The Consumer Price Index was unchanged in October (+1.2% y/y), restrained by a 1.2% decline in apparel, a 0.8% decline in medical care commodities, and a 3.2% decline in lodging away from home. Gasoline prices fell 0.5% (-0.6% before seasonal adjustment, down 18.0% y/y). Food rose 0.2% (+3.9% y/y). Ex-food and energy, the CPI was also flat (+1.6% y/y). Some prices fell in the March/April lockdown, then rebounded in June, July, and August. However, there doesn’t appear to be a broad-based pickup in inflation more recently.
For homeowners, the Bureau of Labor Statistics seeks to measure the cost of the service that housing provides (the rental equivalent), not the asset value of the home. Homeowners’ equivalent rent rose 2.5% over the last 12 months, vs. +3.3% for the 12 months ending October 2019.
Other measures of core inflation vary, but are generally moderate.
The Producer Price Index rose 0.3% in October (+0.5% y/y). Ex-food, energy, and trade services, the PPI rose 0.2% (+0.8% y/y). Pipeline inflation pressures appear mixed, but generally moderate.
Gauging the Recovery
The number of new daily COVID-19 cases continued to surge, totaling 163,402 on November 12.
Jobless claims, a leading economic indicator, fell to 709,000 in the week ending November 7, down from the previous week’s total of 757,000. Figures tend to be choppy in the final two months of the year. The four- week average was 755,250 – still extremely high. Continuing claims (for regular state unemployment insurance programs) fell by 436,000 (week ending October 31) to 6,786,000. It’s unclear whether the downtrend in continuing claims is due to people finding work or whether they have exhausted their benefits.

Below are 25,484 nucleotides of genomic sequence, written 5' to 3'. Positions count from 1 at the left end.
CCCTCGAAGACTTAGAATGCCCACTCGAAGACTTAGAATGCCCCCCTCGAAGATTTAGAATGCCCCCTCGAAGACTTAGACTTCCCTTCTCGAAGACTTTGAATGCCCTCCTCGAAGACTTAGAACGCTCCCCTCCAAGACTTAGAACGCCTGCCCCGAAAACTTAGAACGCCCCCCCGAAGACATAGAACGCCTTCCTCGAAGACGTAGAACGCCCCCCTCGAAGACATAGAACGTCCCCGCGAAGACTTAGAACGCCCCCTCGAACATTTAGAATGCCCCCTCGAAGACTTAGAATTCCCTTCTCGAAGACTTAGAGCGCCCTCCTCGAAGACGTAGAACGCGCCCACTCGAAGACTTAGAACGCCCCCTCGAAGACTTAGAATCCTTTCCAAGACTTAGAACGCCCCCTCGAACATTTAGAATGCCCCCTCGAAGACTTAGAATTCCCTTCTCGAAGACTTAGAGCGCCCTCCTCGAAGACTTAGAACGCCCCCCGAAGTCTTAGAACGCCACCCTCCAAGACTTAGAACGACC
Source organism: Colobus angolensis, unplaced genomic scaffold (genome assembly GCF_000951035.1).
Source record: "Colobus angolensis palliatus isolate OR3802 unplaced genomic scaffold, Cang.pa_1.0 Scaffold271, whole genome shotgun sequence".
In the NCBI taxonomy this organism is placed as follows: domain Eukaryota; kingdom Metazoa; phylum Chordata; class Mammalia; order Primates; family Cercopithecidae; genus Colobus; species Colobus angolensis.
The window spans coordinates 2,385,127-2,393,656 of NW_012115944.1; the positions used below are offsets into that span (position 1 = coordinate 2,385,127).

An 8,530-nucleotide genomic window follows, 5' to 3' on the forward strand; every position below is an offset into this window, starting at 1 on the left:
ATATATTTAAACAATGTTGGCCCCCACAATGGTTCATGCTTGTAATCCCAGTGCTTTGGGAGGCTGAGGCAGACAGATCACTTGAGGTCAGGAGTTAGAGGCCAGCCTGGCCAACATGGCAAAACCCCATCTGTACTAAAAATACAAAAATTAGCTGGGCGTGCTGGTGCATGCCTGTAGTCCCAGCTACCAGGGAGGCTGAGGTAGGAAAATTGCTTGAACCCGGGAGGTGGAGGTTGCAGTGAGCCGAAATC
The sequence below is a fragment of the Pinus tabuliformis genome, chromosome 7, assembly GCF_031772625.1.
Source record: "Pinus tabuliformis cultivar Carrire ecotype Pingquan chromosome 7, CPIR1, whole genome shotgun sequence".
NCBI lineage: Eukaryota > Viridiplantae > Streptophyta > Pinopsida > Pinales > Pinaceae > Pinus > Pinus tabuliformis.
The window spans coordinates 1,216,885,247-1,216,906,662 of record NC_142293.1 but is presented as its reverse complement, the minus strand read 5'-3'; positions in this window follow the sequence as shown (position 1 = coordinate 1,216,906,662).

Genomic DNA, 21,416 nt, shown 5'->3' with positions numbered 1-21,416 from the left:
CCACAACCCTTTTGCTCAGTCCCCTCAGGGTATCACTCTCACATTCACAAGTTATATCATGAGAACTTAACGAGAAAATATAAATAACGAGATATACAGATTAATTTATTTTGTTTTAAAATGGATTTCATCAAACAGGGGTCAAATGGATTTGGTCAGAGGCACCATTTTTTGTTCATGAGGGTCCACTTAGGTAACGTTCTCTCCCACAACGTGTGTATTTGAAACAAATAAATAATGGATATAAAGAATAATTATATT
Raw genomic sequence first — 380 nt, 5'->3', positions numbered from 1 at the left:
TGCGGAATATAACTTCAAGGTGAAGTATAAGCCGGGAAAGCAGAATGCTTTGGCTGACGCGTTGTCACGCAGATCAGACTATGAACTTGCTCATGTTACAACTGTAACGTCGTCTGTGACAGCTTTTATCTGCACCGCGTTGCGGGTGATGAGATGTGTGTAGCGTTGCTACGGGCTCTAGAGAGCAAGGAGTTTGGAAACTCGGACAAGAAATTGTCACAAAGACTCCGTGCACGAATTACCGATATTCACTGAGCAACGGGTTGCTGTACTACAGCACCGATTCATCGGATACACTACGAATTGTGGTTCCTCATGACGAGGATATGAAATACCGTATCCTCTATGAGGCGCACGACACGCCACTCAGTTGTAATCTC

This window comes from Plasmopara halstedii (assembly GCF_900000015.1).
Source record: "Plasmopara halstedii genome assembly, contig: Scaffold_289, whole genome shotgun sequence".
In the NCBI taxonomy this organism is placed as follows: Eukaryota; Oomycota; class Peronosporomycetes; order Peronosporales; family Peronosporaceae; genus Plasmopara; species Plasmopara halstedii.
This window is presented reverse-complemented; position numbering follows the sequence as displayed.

The New York Fed’s Weekly Economic Index rose to -2.68% for the week of November 7, up from -3.18% a week earlier (revised from -3.12%) and a low of -11.45% at the end of April, consistent with a moderate pace of growth. The WEI is scaled to four-quarter GDP growth (for example, if the WEI reads -2% and the current level of the WEI persists for an entire quarter, we would expect, on average, GDP that quarter to be 2% lower than a year previously). Note that the weekly figures are subject to revision.
The University of Michigan’s Consumer Sentiment Index fell to 77.0 in the mid-month assessment for November (the survey covered October 28 to November 10), vs. 81.8 in October and 80.4 in September. Evaluations of current conditions were little changed, but expectations fell from 79.2 to 71.3, reflecting (according to the report) Republican disappointment with the election results and concerns about rising COVID-19 cases.